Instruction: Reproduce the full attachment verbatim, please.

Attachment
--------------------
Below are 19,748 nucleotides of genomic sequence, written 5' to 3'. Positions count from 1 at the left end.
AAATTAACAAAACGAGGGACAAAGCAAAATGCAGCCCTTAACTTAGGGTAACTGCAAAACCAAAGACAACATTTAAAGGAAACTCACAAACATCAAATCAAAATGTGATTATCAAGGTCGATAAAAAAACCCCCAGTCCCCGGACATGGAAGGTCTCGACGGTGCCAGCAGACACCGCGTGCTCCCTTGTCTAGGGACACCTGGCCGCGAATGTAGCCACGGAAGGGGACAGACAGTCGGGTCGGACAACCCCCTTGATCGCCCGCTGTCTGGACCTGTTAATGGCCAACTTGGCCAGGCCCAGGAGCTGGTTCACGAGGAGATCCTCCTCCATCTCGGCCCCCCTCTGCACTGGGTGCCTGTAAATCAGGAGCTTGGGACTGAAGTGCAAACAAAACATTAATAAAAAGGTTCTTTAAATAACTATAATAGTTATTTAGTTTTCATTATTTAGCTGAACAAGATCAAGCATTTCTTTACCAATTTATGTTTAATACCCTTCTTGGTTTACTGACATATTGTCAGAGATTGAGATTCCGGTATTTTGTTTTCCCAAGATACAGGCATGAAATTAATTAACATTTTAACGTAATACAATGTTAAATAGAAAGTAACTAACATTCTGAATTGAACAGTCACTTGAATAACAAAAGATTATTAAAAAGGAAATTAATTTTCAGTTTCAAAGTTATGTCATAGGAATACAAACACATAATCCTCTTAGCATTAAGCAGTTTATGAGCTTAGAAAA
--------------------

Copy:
Below are 19,748 nucleotides of genomic sequence, written 5' to 3'. Positions count from 1 at the left end.
AAATTAACAAAACGAGGGACAAAGCAAAATGCAGCCCTTAACTTAGGGTAACTGCAAAACCAAAGACAACATTTAAAGGAAACTCACAAACATCAAATCAAAATGTGATTATCAAGGTCGATAAAAAAACCCCCAGTCCCCGGACATGGAAGGTCTCGACGGTGCCAGCAGACACCGCGTGCTCCCTTGTCTAGGGACACCTGGCCGCGAATGTAGCCACGGAAGGGGACAGACAGTCGGGTCGGACAACCCCCTTGATCGCCCGCTGTCTGGACCTGTTAATGGCCAACTTGGCCAGGCCCAGGAGCTGGTTCACGAGGAGATCCTCCTCCATCTCGGCCCCCCTCTGCACTGGGTGCCTGTAAATCAGGAGCTTGGGACTGAAGTGCAAACAAAACATTAATAAAAAGGTTCTTTAAATAACTATAATAGTTATTTAGTTTTCATTATTTAGCTGAACAAGATCAAGCATTTCTTTACCAATTTATGTTTAATACCCTTCTTGGTTTACTGACATATTGTCAGAGATTGAGATTCCGGTATTTTGTTTTCCCAAGATACAGGCATGAAATTAATTAACATTTTAACGTAATACAATGTTAAATAGAAAGTAACTAACATTCTGAATTGAACAGTCACTTGAATAACAAAAGATTATTAAAAAGGAAATTAATTTTCAGTTTCAAAGTTATGTCATAGGAATACAAACACATAATCCTCTTAGCATTAAGCAGTTTATGAGCTTAGAAAA